After playing a single game, the rules became easily understood and continuing game-play could become faster and faster. By understanding not only the mechanics but the stats for each card, players may find themselves playing an entire game in less time than they think. It didn’t take long to get the opposing players Faction down to 0 Influence, although with the incorporation of stronger decks game-play may become longer. This is completely dependent upon the tactics used and the constructed deck. You could either hit hard and fast or bleed your opponent slowly while you easily survive. I find a lot of options and can’t wait to incorporate the expansions into follow-up games.
Overall I found The Spoils to be quite enjoyable. The illustrations are wonderful to look at although you may want to keep them away from children. The game is definitely geared toward an older crowd and often uses crude humor as flavor text to make the cards that much more enjoyable. With fast and fun game-play and an easy-to-understand set of rules, The Spoils could easily be picked up by numerous players seeking a change from their normal card games.
Publication Quality: 10 out of 10
There’s no doubt that the first thing you notice is the phenomenal illustrations found on every single card. It’s easy to see that The Spoils are visually appealing (even the card backs look great) using a high-quality line of art to represent each card. This isn’t a simple image depicting a character; each card is filled with background and/or interactions giving a complete picture of what the card truly is. This high standard is hard to meet and a definite draw to those who just stroll by.
Mechanics: 8 out of 10
While I found the basic mechanics to be simple, some of the rules were confusing and required a clarification on the website. While this is easy enough to do, I think the single-page rules sheet could contain the full advanced set of rules instead of the basic set on the front and only the definitions on the back. While some of the definitions are necessary, many of them could be moved to just the website allowing more room for the full set of rules. This was a minor thing and didn’t detract from the overall appeal of the game. Once the rules were understood, game-play was quick and easy and the stats and text on the cards were easily recognized. Another point to make is that the stats given on the cards are easily recognized and don’t really require further clarification. They are presented in a simple and easy-to-read manner that alleviates the need to constantly refer to the rules sheet.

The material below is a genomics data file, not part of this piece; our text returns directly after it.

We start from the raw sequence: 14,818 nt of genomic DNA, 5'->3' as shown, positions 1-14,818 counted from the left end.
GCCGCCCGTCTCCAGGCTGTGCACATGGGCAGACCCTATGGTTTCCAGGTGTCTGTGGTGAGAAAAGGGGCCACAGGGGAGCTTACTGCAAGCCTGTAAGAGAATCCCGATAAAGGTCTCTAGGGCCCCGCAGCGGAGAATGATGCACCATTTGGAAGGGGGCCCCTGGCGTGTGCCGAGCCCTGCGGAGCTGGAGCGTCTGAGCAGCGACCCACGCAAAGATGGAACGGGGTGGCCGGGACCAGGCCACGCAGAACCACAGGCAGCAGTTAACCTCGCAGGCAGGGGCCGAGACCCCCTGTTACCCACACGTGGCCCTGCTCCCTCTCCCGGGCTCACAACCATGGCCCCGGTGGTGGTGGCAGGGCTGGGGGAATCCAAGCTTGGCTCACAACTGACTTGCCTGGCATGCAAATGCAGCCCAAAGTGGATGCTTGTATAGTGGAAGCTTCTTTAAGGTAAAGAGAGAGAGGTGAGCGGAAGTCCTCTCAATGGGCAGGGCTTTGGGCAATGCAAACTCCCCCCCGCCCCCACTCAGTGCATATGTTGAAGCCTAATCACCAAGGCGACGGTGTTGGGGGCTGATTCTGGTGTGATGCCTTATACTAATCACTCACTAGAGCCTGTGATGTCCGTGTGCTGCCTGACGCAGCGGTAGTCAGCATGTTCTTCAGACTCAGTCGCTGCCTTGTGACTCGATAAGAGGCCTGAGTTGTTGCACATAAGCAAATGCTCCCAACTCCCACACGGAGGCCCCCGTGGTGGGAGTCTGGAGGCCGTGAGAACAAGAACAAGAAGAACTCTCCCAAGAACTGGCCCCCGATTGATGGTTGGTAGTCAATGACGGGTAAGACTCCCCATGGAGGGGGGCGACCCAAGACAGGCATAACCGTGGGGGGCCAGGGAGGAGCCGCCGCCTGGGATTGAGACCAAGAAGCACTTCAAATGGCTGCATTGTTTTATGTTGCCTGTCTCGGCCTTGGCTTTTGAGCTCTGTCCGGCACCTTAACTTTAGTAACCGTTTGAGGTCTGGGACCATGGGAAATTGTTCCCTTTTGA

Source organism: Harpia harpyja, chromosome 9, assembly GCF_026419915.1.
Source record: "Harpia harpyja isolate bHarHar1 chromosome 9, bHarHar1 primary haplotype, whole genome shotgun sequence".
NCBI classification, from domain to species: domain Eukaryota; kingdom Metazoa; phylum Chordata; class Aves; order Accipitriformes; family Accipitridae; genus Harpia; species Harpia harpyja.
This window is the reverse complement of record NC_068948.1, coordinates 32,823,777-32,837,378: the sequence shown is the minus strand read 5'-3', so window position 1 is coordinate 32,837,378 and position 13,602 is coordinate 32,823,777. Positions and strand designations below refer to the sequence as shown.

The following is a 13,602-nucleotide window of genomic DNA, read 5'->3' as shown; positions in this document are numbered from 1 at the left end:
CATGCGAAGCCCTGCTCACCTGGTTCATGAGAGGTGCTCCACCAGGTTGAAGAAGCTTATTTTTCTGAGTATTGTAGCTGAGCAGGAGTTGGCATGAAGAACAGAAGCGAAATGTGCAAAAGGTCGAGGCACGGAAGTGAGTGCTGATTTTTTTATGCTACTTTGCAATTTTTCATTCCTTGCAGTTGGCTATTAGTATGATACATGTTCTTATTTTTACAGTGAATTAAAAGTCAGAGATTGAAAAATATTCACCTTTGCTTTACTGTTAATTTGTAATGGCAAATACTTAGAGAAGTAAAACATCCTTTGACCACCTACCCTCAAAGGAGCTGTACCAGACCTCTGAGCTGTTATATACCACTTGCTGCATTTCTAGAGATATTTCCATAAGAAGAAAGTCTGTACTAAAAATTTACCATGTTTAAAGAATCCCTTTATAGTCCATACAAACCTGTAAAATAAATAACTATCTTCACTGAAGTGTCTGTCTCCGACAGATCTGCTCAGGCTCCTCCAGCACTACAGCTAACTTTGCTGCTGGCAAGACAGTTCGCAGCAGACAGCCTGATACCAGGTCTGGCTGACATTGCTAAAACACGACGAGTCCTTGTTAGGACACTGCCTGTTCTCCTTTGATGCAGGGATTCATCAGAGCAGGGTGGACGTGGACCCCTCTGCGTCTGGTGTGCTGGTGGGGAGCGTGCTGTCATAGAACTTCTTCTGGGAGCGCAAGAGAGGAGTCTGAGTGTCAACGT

Desire to Play: 9 out of 10
The Spoils is a great card game to play. The only thing that may turn some people away is some of the graphic illustrations, but then I found them to be quite artistic in nature. These play into the crude humor found throughout the game and are really a part of its theme. As previously stated, this game is not meant for children and art really shows that. This should not be a determining factor in deciding how good of a game it is, but it may end up as one for some players. I found the game’s mechanics make it truly shine while the theme is something that simply enhances game-play. I like the use of the five trades and I like how unique they are from one to the other.
Overall: 9 out of 10
I definitely recommend The Spoils for anyone who enjoys card games and especially for those who enjoy trading card games. With the incorporation of the expansions, game-play is bound to be filled with plenty of fun, options, and deck-building strategies. The only question is which trade(s) will you choose?